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Texas Economic Indicators

Economic Indicators
June 18, 2018

The Texas economy continued to expand at a solid pace in May. The state posted strong job gains, and unemployment remained low. The headline indexes of the Dallas Fed’s Texas Business Outlook Surveys indicated accelerating growth. The state’s oil production continued to rise in March, and exports and existing-home sales rose in April.

Labor Market

Employment Growth Robust

Texas employment grew at a brisk 3.2 percent annualized rate in May, after April’s steep 4.1 percent growth (Chart 1). Year to date, Texas jobs have expanded 3.6 percent. The Dallas Fed’s Texas Employment Forecast suggests 3.3 percent job growth in 2018 (December/December).

Chart 1

Payrolls expanded in all major metros in May. Jobs in McAllen surged 4.8 percent in the month, the strongest increase among the major metros, while San Antonio posted the slowest growth. Employment in all major metros has expanded this year through May, led by Houston’s 4.4 percent growth.

All large sectors except information added jobs in May. Payrolls in the energy sector soared 11.9 percent following 27.8 percent growth in April. Year to date, the energy sector has grown the fastest at 20.5 percent, followed by construction at 7.3 percent. The information sector shed 1.4 percent of its jobs this year through May, while employment expanded in all other sectors.

Unemployment Remains Near Historic Low

The Texas unemployment rate held steady at 4.1 percent in May, near the four-decade low of 3.9 it reached in late 2017 (Chart 2). Unemployment ticked down in all of the major metros in May and was well below its postrecession average as well.

Chart 2

Texas Business Outlook Surveys

The headline indexes of the Dallas Fed’s Texas Business Outlook Surveys indicated strengthening expansion in the manufacturing and service sectors in May (Chart 3). The Texas Manufacturing Outlook Survey (TMOS) production index surged to a 12-year high of 35.2 in the month, and its three-month moving average advanced to 25.0. The Texas Service Sector Outlook Survey (TSSOS) revenue index and the Texas Retail Outlook Survey (TROS) sales index also rose sharply. All three indexes were above their 2017 averages.

Chart 3

Energy Sector Activity

Texas daily crude oil production, representing 39.8 percent of all U.S. production, increased 4.0 percent in March to 4.2 million barrels per day (Chart 4). Texas’ average daily production this year through March was 22.7 percent above its average production during the same period last year. In March, the state’s daily oil production posted its highest level in the history of the series, which dates back to January 1981.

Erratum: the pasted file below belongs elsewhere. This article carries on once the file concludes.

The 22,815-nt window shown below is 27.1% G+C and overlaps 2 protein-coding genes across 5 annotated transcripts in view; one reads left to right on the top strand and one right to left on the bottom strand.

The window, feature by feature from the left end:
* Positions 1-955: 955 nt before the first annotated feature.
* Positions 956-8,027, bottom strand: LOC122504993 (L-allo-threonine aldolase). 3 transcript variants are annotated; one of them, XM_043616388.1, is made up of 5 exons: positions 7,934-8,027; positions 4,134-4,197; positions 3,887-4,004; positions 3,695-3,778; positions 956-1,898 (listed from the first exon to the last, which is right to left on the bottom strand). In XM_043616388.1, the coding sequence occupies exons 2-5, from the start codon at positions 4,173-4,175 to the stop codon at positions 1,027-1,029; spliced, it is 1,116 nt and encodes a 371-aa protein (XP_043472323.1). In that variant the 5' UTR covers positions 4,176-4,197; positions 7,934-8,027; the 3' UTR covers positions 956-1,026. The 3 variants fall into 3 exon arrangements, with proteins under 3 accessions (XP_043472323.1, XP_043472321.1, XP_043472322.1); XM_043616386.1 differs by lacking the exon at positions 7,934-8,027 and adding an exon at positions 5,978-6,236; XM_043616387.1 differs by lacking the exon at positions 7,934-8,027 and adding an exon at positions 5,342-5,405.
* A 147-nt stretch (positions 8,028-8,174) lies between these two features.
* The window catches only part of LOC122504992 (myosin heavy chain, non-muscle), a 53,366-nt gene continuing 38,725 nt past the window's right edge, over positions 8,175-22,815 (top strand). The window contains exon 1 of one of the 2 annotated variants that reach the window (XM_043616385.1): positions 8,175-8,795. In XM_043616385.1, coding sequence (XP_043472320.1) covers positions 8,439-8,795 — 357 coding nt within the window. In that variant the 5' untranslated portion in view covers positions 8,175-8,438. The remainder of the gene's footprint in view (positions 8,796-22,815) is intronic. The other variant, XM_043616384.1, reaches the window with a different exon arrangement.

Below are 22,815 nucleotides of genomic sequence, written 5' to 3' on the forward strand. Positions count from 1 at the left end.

Chart 4

Daily oil production in the Permian Basin, representing 29.1 percent of U.S. production, was 3.0 million barrels per day in March, and the Energy Information Administration (EIA) estimates that production will reach 3.3 million barrels per day in June. The Permian Basin’s average daily production this year through March was 33.5 percent higher than average production during the same period last year.

Daily production in the Eagle Ford, representing 12.5 percent of U.S. oil production, was 1.3 million barrels per day in March, and the EIA estimates that production will reach 1.4 million barrels per day in June. The Eagle Ford’s average daily production this year through March was 9.9 percent above average production during the same period last year.

Exports

Texas exports climbed 2.2 percent in April, while U.S. exports dropped 1.6 percent (Chart 5). This year through April, exports are up 13.2 percent for Texas and 5.0 percent for the U.S. compared with the same period in 2017.

Chart 5

Housing Market

Texas’ existing-home sales grew 1.1 percent in April, but the five-month moving average inched down 0.7 percent in the month (Chart 6). The five-month moving averages of existing-home sales edged down in Austin, Dallas, Fort Worth and Houston as well but ticked up in San Antonio. This year through April, existing-home sales climbed 2.8 percent in Texas; they expanded in Austin, San Antonio, Houston and Dallas but dipped in Fort Worth compared with the same period in 2017.

Chart 6

The inflation-adjusted median home sales price in Texas slipped 1.5 percent in April but remains up 1.0 percent year over year. Home inventories in the state were stable at 3.4 months, remaining well below the six months of supply considered balanced. Building permits for single-family housing inched up 0.8 percent in the month, and housing starts, which include multifamily construction, soared 21.9 percent.

NOTE: Data may not match previously published numbers due to revisions.

About Texas Economic Indicators

Questions can be addressed to Stephanie Gullo at stephanie.gullo@dal.frb.org. Texas Economic Indicators is published every month on the Monday after Texas employment data are released.